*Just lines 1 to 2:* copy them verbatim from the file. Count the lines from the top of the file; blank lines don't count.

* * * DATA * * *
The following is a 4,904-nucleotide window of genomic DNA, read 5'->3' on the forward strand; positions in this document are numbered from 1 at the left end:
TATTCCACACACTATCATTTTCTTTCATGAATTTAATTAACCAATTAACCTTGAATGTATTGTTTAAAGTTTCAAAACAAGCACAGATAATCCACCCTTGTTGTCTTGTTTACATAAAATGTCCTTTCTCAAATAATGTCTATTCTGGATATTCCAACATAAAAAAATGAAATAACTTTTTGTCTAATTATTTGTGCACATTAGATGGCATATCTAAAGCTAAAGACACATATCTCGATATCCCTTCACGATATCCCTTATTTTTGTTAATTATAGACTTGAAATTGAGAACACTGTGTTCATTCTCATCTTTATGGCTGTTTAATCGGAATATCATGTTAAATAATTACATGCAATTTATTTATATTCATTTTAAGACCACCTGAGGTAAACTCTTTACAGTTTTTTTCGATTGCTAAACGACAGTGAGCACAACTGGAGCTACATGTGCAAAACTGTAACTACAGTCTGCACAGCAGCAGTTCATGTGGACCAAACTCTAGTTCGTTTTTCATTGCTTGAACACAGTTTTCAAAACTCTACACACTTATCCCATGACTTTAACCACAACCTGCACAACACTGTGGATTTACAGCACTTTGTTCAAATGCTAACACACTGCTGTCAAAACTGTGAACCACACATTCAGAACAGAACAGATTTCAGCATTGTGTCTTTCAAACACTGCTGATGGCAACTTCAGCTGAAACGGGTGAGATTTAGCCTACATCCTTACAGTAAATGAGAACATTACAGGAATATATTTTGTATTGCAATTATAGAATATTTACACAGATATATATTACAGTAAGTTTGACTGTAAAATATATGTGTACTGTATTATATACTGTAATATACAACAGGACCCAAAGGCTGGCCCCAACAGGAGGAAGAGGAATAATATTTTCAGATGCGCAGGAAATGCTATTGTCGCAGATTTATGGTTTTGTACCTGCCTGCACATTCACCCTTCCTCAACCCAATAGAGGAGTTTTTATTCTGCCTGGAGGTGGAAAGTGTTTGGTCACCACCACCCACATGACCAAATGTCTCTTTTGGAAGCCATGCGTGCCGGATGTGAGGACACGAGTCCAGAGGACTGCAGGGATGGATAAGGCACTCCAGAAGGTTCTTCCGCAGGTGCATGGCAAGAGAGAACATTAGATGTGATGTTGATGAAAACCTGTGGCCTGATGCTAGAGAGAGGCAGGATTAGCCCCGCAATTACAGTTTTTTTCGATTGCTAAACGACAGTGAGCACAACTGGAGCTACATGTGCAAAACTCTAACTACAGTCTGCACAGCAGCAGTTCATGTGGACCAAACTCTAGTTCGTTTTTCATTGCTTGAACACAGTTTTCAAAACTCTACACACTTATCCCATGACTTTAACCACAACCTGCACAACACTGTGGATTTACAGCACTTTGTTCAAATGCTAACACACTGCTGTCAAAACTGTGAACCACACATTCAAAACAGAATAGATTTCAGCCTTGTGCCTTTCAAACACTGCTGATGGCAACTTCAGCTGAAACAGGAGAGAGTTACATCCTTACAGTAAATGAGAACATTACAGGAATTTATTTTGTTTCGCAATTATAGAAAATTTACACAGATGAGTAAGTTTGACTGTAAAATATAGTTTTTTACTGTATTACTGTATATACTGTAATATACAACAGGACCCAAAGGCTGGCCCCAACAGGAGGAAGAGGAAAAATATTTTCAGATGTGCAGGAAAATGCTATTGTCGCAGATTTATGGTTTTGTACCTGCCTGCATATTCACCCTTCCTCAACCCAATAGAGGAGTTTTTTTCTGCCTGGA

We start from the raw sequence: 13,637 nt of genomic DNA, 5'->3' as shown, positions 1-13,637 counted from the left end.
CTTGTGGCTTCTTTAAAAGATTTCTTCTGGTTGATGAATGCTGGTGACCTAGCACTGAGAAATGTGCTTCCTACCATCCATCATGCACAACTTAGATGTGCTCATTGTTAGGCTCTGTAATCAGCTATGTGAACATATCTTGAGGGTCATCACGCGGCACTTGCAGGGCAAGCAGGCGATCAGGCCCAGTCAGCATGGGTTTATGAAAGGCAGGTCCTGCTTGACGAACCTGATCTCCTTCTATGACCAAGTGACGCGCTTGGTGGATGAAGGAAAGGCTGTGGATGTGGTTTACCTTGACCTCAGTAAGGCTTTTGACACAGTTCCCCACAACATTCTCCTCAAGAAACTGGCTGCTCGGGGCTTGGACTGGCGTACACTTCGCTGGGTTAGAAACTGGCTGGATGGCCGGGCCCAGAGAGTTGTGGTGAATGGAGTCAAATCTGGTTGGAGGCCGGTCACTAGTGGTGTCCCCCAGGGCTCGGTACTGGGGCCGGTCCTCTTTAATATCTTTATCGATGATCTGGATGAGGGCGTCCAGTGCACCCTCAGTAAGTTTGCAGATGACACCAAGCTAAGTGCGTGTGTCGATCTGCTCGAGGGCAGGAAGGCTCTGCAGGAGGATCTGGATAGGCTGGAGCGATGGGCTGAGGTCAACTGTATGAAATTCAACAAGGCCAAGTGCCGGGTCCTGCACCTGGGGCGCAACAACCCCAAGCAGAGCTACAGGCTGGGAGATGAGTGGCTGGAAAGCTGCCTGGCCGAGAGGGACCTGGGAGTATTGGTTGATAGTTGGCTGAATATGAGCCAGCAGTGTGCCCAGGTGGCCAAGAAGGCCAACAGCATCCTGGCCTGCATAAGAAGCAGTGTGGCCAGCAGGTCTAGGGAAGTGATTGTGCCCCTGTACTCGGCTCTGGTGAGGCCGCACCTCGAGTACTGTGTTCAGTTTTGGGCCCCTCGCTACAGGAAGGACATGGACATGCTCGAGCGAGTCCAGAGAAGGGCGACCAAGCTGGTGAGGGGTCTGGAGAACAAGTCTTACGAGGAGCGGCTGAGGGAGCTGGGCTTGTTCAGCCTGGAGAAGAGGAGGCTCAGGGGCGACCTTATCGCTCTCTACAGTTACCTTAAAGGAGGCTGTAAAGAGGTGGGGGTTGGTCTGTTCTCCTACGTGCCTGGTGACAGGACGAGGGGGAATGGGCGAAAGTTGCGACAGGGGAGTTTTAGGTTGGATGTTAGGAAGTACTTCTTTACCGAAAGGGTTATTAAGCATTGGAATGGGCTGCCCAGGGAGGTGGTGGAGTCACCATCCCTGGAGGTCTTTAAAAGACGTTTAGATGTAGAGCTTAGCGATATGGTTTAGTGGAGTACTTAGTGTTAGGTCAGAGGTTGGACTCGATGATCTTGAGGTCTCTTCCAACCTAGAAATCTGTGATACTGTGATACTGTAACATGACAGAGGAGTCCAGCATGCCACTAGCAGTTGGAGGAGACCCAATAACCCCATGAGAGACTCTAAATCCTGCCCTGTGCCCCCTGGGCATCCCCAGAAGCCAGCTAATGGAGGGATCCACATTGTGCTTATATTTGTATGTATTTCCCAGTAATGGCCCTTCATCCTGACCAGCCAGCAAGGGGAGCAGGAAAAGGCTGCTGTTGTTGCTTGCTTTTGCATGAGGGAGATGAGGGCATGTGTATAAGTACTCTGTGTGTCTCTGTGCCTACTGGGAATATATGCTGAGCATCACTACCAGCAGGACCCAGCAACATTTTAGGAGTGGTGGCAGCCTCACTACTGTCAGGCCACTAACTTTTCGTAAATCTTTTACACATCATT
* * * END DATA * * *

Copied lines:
The following is a 4,904-nucleotide window of genomic DNA, read 5'->3' on the forward strand; positions in this document are numbered from 1 at the left end:
TATTCCACACACTATCATTTTCTTTCATGAATTTAATTAACCAATTAACCTTGAATGTATTGTTTAAAGTTTCAAAACAAGCACAGATAATCCACCCTTGTTGTCTTGTTTACATAAAATGTCCTTTCTCAAATAATGTCTATTCTGGATATTCCAACATAAAAAAATGAAATAACTTTTTGTCTAATTATTTGTGCACATTAGATGGCATATCTAAAGCTAAAGACACATATCTCGATATCCCTTCACGATATCCCTTATTTTTGTTAATTATAGACTTGAAATTGAGAACACTGTGTTCATTCTCATCTTTATGGCTGTTTAATCGGAATATCATGTTAAATAATTACATGCAATTTATTTATATTCATTTTAAGACCACCTGAGGTAAACTCTTTACAGTTTTTTTCGATTGCTAAACGACAGTGAGCACAACTGGAGCTACATGTGCAAAACTGTAACTACAGTCTGCACAGCAGCAGTTCATGTGGACCAAACTCTAGTTCGTTTTTCATTGCTTGAACACAGTTTTCAAAACTCTACACACTTATCCCATGACTTTAACCACAACCTGCACAACACTGTGGATTTACAGCACTTTGTTCAAATGCTAACACACTGCTGTCAAAACTGTGAACCACACATTCAGAACAGAACAGATTTCAGCATTGTGTCTTTCAAACACTGCTGATGGCAACTTCAGCTGAAACGGGTGAGATTTAGCCTACATCCTTACAGTAAATGAGAACATTACAGGAATATATTTTGTATTGCAATTATAGAATATTTACACAGATATATATTACAGTAAGTTTGACTGTAAAATATATGTGTACTGTATTATATACTGTAATATACAACAGGACCCAAAGGCTGGCCCCAACAGGAGGAAGAGGAATAATATTTTCAGATGCGCAGGAAATGCTATTGTCGCAGATTTATGGTTTTGTACCTGCCTGCACATTCACCCTTCCTCAACCCAATAGAGGAGTTTTTATTCTGCCTGGAGGTGGAAAGTGTTTGGTCACCACCACCCACATGACCAAATGTCTCTTTTGGAAGCCATGCGTGCCGGATGTGAGGACACGAGTCCAGAGGACTGCAGGGATGGATAAGGCACTCCAGAAGGTTCTTCCGCAGGTGCATGGCAAGAGAGAACATTAGATGTGATGTTGATGAAAACCTGTGGCCTGATGCTAGAGAGAGGCAGGATTAGCCCCGCAATTACAGTTTTTTTCGATTGCTAAACGACAGTGAGCACAACTGGAGCTACATGTGCAAAACTCTAACTACAGTCTGCACAGCAGCAGTTCATGTGGACCAAACTCTAGTTCGTTTTTCATTGCTTGAACACAGTTTTCAAAACTCTACACACTTATCCCATGACTTTAACCACAACCTGCACAACACTGTGGATTTACAGCACTTTGTTCAAATGCTAACACACTGCTGTCAAAACTGTGAACCACACATTCAAAACAGAATAGATTTCAGCCTTGTGCCTTTCAAACACTGCTGATGGCAACTTCAGCTGAAACAGGAGAGAGTTACATCCTTACAGTAAATGAGAACATTACAGGAATTTATTTTGTTTCGCAATTATAGAAAATTTACACAGATGAGTAAGTTTGACTGTAAAATATAGTTTTTTACTGTATTACTGTATATACTGTAATATACAACAGGACCCAAAGGCTGGCCCCAACAGGAGGAAGAGGAAAAATATTTTCAGATGTGCAGGAAAATGCTATTGTCGCAGATTTATGGTTTTGTACCTGCCTGCATATTCACCCTTCCTCAACCCAATAGAGGAGTTTTTTTCTGCCTGGA